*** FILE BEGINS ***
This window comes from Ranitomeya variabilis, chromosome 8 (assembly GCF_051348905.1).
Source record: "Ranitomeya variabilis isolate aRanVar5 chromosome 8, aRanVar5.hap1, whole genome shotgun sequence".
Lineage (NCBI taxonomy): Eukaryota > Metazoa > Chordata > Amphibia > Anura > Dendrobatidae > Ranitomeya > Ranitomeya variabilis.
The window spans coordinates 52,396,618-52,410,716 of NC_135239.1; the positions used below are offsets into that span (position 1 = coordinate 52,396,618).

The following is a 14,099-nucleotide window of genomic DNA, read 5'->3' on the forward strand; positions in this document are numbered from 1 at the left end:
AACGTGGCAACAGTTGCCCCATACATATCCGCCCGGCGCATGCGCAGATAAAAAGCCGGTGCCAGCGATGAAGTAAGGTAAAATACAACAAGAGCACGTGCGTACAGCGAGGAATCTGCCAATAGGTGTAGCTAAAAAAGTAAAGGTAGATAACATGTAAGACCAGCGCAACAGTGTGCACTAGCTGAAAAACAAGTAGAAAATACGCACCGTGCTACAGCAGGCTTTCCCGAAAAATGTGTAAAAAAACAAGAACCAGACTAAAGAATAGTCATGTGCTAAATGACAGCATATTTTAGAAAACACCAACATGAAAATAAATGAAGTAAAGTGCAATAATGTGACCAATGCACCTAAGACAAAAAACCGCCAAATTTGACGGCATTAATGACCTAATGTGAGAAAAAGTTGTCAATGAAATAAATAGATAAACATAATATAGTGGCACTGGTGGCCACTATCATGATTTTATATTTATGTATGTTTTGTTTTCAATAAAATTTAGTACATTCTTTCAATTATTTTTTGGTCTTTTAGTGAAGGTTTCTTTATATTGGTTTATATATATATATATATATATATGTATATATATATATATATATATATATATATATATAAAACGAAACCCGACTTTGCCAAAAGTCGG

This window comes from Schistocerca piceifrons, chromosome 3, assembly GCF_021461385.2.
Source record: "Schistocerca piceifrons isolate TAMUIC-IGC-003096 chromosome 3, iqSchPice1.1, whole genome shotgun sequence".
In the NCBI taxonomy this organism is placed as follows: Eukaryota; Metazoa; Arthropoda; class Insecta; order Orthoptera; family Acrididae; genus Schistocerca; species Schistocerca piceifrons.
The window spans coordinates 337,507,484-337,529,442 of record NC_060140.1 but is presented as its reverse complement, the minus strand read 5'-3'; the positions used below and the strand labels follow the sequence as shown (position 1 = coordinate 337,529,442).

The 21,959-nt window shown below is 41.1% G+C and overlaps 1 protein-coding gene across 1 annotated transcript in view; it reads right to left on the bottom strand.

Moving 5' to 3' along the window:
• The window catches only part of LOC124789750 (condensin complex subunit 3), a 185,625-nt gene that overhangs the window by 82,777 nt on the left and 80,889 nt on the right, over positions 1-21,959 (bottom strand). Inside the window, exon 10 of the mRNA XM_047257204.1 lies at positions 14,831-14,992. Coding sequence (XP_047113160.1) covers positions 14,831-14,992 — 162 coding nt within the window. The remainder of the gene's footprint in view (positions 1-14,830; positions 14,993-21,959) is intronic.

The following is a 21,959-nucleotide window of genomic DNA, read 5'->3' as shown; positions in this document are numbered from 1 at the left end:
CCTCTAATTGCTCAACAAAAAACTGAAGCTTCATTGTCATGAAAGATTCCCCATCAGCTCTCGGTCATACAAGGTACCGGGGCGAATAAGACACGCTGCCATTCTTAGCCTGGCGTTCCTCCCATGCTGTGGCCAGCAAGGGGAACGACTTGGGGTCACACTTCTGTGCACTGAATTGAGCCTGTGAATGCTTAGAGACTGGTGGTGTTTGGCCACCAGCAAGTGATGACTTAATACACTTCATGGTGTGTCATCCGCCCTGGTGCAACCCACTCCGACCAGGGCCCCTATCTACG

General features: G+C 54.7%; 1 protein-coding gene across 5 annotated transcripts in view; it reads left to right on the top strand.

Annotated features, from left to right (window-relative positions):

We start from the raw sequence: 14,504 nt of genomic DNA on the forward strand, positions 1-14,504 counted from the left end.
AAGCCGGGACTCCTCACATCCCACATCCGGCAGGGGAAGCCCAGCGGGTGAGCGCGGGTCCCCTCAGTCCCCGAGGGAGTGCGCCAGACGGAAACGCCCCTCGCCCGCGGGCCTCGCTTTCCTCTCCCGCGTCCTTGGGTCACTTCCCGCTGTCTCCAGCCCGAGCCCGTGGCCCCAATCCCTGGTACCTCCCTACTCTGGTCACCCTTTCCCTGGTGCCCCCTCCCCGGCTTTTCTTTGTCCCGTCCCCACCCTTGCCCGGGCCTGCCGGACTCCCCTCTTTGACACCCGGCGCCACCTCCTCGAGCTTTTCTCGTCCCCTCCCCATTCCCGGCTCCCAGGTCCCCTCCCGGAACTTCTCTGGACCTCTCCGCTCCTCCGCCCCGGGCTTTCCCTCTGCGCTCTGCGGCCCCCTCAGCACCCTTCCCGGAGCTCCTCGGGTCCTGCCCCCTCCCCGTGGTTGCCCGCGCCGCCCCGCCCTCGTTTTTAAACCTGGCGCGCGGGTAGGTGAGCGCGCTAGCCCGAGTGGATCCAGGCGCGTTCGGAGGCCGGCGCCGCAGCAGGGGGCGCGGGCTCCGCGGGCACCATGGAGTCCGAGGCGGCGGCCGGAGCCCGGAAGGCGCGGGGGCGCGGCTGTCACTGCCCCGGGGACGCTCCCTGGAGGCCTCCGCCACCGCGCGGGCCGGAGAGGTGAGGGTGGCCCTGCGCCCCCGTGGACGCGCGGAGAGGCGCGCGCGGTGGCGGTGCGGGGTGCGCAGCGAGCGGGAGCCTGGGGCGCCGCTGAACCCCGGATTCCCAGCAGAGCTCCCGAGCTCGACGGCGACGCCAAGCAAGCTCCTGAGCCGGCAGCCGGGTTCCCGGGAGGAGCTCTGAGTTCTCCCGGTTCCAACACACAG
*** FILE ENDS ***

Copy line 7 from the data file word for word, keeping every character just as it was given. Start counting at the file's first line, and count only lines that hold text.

This window comes from Schistocerca piceifrons, chromosome 3, assembly GCF_021461385.2.